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Lotería boards

Lotería is a game of chance, similar to bingo, but using images on a deck of cards instead of plain numbers on ping pong balls. Every image has a name and an assigned number, but the number is usually ignored. Each player has at least one tabla, a board with a randomly created 4 x 4 grid of pictures with their corresponding name and number. Players choose what tabla they want to play with, from a variety of previously created tablas. Each one presents a different selection of images.

Lotería is the Spanish word for lottery. The deck is composed of a set of 54 different images, each one in a card. To start the game, the caller (cantor, or singer) randomly selects a card from the deck and announces it to the players by its name, sometimes using a riddle or humorous patter instead of reading the card name. The players with a matching pictogram on their board mark it off with a chip or other kind of marker (many Mexican people traditionally use small rocks, crown corks or pinto beans as markers). The first player with four chips in a horizontal, vertical or diagonal row, squared pattern, any other previously specified pattern, or fills the tabla first shouts "¡Lotería!" (Lottery!) or "¡Buenas!" (Good!) and is the winner.



Lotería game based on cacao being played at the Universum museum in Mexico City
Set up of a lotería game at the Museo de Culturas Populares in Toluca
Animation showing traditional ways to win

The origin of lottery can be traced far back in history. The game originated in Italy in the 15th century and was brought to New Spain (Mexico) in 1769. In the beginning, lotería was a hobby of the upper classes,[1] but eventually it became a tradition at Mexican fairs.

The most famous maker of the card sets nowadays is Pasatiempos Gallo, S.A. de C.V., headquartered in the city of Santiago de Querétaro, (operating as Don Clemente, Inc. in the United States), which began publishing the game in 1887 when Don Clemente Jacques started to produce the cards.[2] The current images have become iconic in Mexican culture,[3] as well as gaining popularity in the US and some European countries.[citation needed] Other popular Loteria sets are Loteria Leo and Loteria de mi tierra.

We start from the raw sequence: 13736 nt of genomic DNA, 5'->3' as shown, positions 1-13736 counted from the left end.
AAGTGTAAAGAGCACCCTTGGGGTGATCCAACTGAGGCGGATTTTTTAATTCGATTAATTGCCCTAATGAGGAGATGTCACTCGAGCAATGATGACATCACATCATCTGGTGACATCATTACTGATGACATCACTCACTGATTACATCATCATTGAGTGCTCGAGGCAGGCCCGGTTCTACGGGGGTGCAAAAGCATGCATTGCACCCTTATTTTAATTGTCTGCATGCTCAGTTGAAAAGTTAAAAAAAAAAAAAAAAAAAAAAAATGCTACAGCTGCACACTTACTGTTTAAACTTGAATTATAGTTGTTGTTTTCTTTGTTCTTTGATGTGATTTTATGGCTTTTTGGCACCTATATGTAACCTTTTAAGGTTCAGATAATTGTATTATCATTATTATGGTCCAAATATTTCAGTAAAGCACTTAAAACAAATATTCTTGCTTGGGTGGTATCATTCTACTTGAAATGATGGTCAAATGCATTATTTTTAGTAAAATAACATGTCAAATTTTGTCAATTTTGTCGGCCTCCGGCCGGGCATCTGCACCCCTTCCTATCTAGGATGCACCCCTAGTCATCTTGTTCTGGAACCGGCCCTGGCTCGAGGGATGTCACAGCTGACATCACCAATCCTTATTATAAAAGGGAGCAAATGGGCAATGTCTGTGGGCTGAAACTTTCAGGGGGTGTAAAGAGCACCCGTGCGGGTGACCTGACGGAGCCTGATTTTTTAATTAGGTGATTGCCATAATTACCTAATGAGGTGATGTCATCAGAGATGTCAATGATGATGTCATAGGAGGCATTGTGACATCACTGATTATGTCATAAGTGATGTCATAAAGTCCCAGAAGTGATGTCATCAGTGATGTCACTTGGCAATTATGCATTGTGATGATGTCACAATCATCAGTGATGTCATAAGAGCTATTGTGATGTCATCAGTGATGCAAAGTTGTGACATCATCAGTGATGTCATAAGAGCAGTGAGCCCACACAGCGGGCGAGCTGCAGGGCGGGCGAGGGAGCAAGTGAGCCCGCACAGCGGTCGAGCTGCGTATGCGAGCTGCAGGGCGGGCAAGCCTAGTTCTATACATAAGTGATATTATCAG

During the 1930s, the Catholic church came up with their own version of la Loteria. It consisted of Catholic images instead of the traditional images used in the original game. The Catholic church did this to promote their beliefs by making their very own game board similar to the Loteria.[4]

Cards and associated riddlesEdit

Catrina in Chapala, Jalisco with dress of lotería cards

The following is a list of all the original 54 Lotería cards, traditionally and broadly recognized in all of Mexico. Below each card name and number, are the riddles (in Spanish) sometimes used to tell the players which card was drawn. However, there are several less traditional sets of cards, depicting different objects or animals.


  1. ^ Hope College PR. “Depree Gallery to Exhibit Loteria“, Hope College, Retrieved on 12 January 2017.
  2. ^ Villegas, Teresa. "History of La Lotería",, retrieved on 12 January 2017.
  3. ^ Rivas, Jorge, “This artist is giving a queer twist to one of Mexico’s most iconic board games,” [1], Fusion, 10-26-2016
  4. ^ "History of La Lotería". Teresa Villegas. 2012-08-25. Retrieved 2017-06-14.

Further readingEdit

External linksEdit

  Media related to Lotería (board game) at Wikimedia Commons